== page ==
In 2013, sub-Saharan Africa had a deficit of an estimated 1.8 million health workers, according to a WHO report—this deficit is projected to rise to 4.3 million by 2035. There are a number of reasons for the shortfall, including a lack of funding for education and training, international migration and career changes among health workers, illness, premature retirement, and even premature deaths.
But one reason is particularly glaring: The inadequacy of the region’s current healthcare education system. Currently, there are only 170 medical schools serving the 47 countries of sub-Saharan Africa. Of those countries, 6 have no medical schools, and 20 have only one medical school.
Beyond the shortage of available health workers there is also a problem of access, with significant disparities between urban and rural areas. At the top, a small minority receives care that rivals that of higher income countries, and a somewhat larger minority of urban dwellers enjoys access to hospital care. But because the majority of rural communities lack both health workers and infrastructure, many patients bypass essential primary or preventative care. If they’re able to pay for it, rural residents may attempt access care at hospitals. But without a comprehensive primary care infrastructure, many must rely on local chemists or traditional healers.
Even where health workers are available, facilities can be short-staffed, with poor continuing-education training and few opportunities for professional development. “The workload is too much. We have many patients and staff is not enough. The equipment is not adequate. There are no materials to work with,” says one midwife in a functional primary care facility in Nigeria. She went on “These make us want to transfer to a hospital where they have more staff.”
But the same problems affect hospitals in urban areas. According to Dr. Remi Oyedeji, a specialist working in a Nigerian hospital: “The poor state of the primary care centers puts a heavy burden on the specialist facilities.” He added, “The bulk of patients are seen at specialist hospitals, which leaves patients who really need specialist attention without the timely care they need.”
Clearly, revamping these systems so they might sufficiently cover the growing demands of universal primary care, a goal of many countries in the region, is a tall order. Improving the quality of health care will not only require efforts to improve the overall number of health workers, but also strategic action dedicated to improving distribution channels, infrastructure, and bolstering continuing-education.
These challenges are now receiving more attention, with plans to improve the governance and education of human resources for health organizations at national and sub-regional levels. As part of that effort, in February 2015 General Electric was selected by the Kenyan government to serve as a key technology partner in the massive healthcare transformation for Kenya and East Africa. GE plans to launch the new Kenyan GE Healthcare Skills and Training Institute, which will offer biomedical and clinical applications training courses and, at a later date, leadership, technical and clinical education courses. It expects to train over 1,000 healthcare professionals over the next 3 years.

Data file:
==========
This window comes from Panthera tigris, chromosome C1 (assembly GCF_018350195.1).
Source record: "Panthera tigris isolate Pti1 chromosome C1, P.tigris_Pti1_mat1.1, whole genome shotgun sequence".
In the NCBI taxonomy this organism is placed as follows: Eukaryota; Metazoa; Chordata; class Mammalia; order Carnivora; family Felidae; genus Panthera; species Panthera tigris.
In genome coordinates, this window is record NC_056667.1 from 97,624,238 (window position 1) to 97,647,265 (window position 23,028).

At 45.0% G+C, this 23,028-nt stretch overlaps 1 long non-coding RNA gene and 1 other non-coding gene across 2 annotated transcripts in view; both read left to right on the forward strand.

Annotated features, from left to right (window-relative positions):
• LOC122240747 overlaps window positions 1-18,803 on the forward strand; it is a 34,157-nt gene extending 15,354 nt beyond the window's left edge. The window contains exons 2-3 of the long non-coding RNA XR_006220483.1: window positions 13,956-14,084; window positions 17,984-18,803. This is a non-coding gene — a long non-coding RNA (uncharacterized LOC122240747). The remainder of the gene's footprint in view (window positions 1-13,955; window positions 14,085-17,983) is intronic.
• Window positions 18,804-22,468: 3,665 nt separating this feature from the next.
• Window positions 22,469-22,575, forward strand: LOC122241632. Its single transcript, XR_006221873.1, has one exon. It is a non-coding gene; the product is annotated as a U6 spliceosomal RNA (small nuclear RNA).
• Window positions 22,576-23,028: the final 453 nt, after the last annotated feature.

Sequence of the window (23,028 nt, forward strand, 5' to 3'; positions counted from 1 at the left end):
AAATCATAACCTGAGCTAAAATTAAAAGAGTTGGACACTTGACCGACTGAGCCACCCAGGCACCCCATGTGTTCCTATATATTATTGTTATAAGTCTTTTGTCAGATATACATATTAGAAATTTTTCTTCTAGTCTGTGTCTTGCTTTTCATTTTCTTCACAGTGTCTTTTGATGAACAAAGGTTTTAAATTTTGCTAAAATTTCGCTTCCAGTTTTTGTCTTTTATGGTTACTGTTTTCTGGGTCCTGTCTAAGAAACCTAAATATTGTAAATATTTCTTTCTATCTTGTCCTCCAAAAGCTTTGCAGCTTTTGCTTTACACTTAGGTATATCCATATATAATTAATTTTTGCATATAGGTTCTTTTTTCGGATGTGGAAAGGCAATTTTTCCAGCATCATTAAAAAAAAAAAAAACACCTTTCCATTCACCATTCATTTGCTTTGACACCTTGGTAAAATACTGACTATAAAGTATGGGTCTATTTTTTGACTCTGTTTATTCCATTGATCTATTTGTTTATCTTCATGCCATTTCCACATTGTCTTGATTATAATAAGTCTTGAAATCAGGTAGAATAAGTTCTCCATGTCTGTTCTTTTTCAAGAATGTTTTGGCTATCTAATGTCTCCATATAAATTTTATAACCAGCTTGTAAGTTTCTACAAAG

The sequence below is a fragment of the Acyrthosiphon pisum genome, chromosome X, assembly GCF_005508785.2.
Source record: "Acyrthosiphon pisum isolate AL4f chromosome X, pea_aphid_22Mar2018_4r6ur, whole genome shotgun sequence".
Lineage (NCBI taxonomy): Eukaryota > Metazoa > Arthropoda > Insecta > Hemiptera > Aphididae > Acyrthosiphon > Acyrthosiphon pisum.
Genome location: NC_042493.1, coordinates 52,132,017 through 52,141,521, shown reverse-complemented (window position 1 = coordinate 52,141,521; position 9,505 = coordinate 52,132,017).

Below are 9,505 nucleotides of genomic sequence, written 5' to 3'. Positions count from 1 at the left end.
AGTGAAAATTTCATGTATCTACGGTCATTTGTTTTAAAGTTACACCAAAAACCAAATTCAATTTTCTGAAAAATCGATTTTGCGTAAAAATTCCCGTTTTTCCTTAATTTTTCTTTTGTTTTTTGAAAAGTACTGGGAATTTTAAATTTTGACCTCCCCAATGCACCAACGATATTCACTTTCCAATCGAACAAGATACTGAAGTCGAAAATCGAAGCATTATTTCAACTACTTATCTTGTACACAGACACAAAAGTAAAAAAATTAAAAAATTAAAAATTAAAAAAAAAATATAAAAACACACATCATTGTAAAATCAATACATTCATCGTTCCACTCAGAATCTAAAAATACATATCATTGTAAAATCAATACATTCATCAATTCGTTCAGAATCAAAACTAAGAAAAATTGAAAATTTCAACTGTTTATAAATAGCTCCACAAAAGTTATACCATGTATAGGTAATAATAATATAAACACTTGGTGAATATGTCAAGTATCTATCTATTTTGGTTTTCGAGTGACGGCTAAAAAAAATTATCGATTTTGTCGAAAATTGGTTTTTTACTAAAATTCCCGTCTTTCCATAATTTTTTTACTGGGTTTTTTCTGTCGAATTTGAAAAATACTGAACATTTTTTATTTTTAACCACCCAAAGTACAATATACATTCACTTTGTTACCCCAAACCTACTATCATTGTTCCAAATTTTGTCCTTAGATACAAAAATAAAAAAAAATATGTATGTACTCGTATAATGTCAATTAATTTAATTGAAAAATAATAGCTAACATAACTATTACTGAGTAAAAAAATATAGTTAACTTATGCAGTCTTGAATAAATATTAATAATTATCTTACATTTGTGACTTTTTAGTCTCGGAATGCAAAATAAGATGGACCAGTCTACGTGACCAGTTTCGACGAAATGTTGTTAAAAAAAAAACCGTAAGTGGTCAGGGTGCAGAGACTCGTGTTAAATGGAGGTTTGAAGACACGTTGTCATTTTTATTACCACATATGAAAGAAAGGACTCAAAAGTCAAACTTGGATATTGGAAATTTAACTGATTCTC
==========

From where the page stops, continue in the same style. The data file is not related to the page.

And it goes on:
“By increasing access to preventative screenings, we aim to aid doctors in better detecting, diagnosing and treating non-communicable diseases, including cancer and cardiovascular disease, at an early stage,” said Kenya’s Cabinet Secretary for Health, James Macharia. He went on, “This has the potential to significantly reduce costs associated with late-stage diagnosis and also improve patient outcomes, enabling citizens to live fuller and healthier lives.”
The Skills Institute is part of a broader three year, $100M investment in healthcare education by GE in the Eastern and African Growth Markets region. The project is aimed at supporting knowledge-sharing and capacity-building across East Africa, and will progress from an initial focus on skills and training, to leadership and technical development courses.
Large-scale public-private partnerships like these represent the kind of ongoing commitment to healthcare needed to help reduce the sub-Saharan’s worker shortage. Ultimately, they are driving a burgeoning systemic transformation that will go far in helping reduce the health worker skills gap, improve overall job prospects and build both a sustainable national healthcare system and private healthcare sector.
This article was produced on behalf of GE by the Quartz marketing team and not by the Quartz editorial staff.